To get us back into the swing of things we started with a particularly detailed bottle design. There were lots of dimensions and relations to consider, but with the dimensions given to us, I was able to zone out and smash it in a single session.
In-Context modelling is when you model parts from within an assembly. You can do this from scratch, without having to import an existing part, or you can edit existing parts. You use it when you want to build parts that fit with one another as it saves time when you need to make adjustments across parts. It’s most effective for complex assemblies with tight tolerances.
- To begin, instead of inserting an existing part in an assembly, exit the initial screen and then choose insert component> new part.
- You can create relations on a sketch between parts in an assembly. You can find the relations that are linked externally with the symbol: “->”. You can also right-click on the top level item and click “list external references” to show all.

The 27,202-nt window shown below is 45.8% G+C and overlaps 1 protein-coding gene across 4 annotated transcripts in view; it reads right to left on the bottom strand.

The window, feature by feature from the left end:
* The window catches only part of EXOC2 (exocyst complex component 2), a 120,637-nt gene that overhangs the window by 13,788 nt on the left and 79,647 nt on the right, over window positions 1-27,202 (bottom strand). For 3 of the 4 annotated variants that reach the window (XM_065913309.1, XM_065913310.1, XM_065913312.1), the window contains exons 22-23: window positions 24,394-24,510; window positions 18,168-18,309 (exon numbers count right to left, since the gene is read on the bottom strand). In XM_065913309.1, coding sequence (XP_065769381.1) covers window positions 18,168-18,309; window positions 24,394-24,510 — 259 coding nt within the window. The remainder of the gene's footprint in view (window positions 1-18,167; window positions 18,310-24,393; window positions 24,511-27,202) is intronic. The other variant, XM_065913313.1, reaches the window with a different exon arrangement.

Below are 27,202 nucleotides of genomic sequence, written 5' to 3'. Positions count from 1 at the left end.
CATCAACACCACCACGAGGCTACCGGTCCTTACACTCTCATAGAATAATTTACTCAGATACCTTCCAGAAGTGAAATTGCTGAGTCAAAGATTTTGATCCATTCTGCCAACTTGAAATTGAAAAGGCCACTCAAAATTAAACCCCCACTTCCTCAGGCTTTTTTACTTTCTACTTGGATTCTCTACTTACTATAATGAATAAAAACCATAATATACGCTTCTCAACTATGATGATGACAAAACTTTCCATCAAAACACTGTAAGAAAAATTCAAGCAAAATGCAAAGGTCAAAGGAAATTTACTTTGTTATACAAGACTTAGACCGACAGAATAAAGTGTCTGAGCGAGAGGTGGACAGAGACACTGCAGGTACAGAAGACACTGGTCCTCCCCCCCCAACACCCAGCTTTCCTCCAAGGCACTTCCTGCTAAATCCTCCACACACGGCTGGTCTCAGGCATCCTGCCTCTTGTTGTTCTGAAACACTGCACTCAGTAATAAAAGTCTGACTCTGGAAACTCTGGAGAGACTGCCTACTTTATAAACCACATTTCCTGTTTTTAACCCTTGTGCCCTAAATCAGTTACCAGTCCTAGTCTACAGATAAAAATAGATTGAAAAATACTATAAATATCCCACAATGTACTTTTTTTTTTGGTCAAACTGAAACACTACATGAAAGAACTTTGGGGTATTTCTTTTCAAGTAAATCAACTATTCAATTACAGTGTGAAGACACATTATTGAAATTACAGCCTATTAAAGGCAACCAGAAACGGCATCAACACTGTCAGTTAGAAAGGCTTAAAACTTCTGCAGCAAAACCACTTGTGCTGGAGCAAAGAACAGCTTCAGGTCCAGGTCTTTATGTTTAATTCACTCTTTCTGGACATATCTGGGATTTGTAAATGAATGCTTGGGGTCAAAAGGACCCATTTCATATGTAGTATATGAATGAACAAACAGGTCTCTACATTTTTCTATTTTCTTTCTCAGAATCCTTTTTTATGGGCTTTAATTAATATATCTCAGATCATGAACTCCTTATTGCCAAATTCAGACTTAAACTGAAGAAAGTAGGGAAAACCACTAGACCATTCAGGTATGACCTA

- When editing a part, to get back to the assembly, you must exit the part. It looks like the exit sketch button, but with a part logo.
- To reference another part’s lines, turn on the hidden line view
Our main assignment to begin is to break down, measure and model a pump-pack soap dispenser. I found the open-ended measuring particularly difficult on the Lego project last year, so this time i decided to do a lengthy and methodical measurement process before beginning any of my modelling. This was handy, because it meant I got to learn about in-context modelling and be able to use it to its full potential before beginning.
Other fun fact’s I’ve learnt in the first two weeks:
- Autodesk Fusion 360 will apparently be the next big modelling software and I need to learn that independently
- A “fair” surface has a continuous directional flow across the surface. When zebra-stripes are on, a fair surface will have smooth flowing stripes
- Shortcut for rebuild is CTRL + Q
- Shortcut for Isometric view is CTRL + 7
- “Convert Entities” is essentially ‘trace’. You can select a lot of existing lines and copy them over to a new sketch/part. Super handy for in-context modelling.